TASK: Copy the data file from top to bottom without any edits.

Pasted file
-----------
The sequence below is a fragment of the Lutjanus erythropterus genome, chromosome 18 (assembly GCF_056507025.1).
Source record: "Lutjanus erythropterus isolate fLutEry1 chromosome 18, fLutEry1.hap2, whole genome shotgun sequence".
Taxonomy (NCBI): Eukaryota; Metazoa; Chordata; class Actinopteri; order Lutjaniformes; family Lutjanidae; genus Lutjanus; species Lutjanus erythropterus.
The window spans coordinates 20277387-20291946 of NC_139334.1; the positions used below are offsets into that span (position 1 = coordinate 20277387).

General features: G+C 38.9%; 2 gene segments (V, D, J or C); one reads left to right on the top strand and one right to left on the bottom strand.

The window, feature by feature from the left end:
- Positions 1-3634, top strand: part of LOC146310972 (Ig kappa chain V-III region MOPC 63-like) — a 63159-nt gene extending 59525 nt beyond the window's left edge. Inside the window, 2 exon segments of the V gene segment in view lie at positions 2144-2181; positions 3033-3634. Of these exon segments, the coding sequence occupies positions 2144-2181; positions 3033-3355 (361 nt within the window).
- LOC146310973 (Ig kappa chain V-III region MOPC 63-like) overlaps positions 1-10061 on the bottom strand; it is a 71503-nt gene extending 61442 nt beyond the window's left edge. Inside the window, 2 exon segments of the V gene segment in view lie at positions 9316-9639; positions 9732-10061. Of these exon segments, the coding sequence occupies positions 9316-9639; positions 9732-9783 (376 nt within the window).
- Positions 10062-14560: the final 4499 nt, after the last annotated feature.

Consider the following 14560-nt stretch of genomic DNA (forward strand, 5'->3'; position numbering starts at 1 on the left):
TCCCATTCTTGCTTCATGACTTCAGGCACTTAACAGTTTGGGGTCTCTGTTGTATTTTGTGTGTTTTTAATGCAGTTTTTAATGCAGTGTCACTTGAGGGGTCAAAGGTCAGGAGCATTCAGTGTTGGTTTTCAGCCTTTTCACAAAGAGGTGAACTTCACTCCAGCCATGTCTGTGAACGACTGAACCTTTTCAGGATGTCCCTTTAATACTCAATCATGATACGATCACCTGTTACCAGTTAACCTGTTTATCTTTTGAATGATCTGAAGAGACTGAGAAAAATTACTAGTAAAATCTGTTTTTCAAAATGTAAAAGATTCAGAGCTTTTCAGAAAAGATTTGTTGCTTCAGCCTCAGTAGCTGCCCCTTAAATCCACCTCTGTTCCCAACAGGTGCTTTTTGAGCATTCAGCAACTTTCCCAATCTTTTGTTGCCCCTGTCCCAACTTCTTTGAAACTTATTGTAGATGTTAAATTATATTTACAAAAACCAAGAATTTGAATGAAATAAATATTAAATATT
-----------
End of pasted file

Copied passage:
The sequence below is a fragment of the Lutjanus erythropterus genome, chromosome 18 (assembly GCF_056507025.1).
Source record: "Lutjanus erythropterus isolate fLutEry1 chromosome 18, fLutEry1.hap2, whole genome shotgun sequence".
Taxonomy (NCBI): Eukaryota; Metazoa; Chordata; class Actinopteri; order Lutjaniformes; family Lutjanidae; genus Lutjanus; species Lutjanus erythropterus.
The window spans coordinates 20277387-20291946 of NC_139334.1; the positions used below are offsets into that span (position 1 = coordinate 20277387).

General features: G+C 38.9%; 2 gene segments (V, D, J or C); one reads left to right on the top strand and one right to left on the bottom strand.

The window, feature by feature from the left end:
- Positions 1-3634, top strand: part of LOC146310972 (Ig kappa chain V-III region MOPC 63-like) — a 63159-nt gene extending 59525 nt beyond the window's left edge. Inside the window, 2 exon segments of the V gene segment in view lie at positions 2144-2181; positions 3033-3634. Of these exon segments, the coding sequence occupies positions 2144-2181; positions 3033-3355 (361 nt within the window).
- LOC146310973 (Ig kappa chain V-III region MOPC 63-like) overlaps positions 1-10061 on the bottom strand; it is a 71503-nt gene extending 61442 nt beyond the window's left edge. Inside the window, 2 exon segments of the V gene segment in view lie at positions 9316-9639; positions 9732-10061. Of these exon segments, the coding sequence occupies positions 9316-9639; positions 9732-9783 (376 nt within the window).
- Positions 10062-14560: the final 4499 nt, after the last annotated feature.

Consider the following 14560-nt stretch of genomic DNA (forward strand, 5'->3'; position numbering starts at 1 on the left):
TCCCATTCTTGCTTCATGACTTCAGGCACTTAACAGTTTGGGGTCTCTGTTGTATTTTGTGTGTTTTTAATGCAGTTTTTAATGCAGTGTCACTTGAGGGGTCAAAGGTCAGGAGCATTCAGTGTTGGTTTTCAGCCTTTTCACAAAGAGGTGAACTTCACTCCAGCCATGTCTGTGAACGACTGAACCTTTTCAGGATGTCCCTTTAATACTCAATCATGATACGATCACCTGTTACCAGTTAACCTGTTTATCTTTTGAATGATCTGAAGAGACTGAGAAAAATTACTAGTAAAATCTGTTTTTCAAAATGTAAAAGATTCAGAGCTTTTCAGAAAAGATTTGTTGCTTCAGCCTCAGTAGCTGCCCCTTAAATCCACCTCTGTTCCCAACAGGTGCTTTTTGAGCATTCAGCAACTTTCCCAATCTTTTGTTGCCCCTGTCCCAACTTCTTTGAAACTTATTGTAGATGTTAAATTATATTTACAAAAACCAAGAATTTGAATGAAATAAATATTAAATATT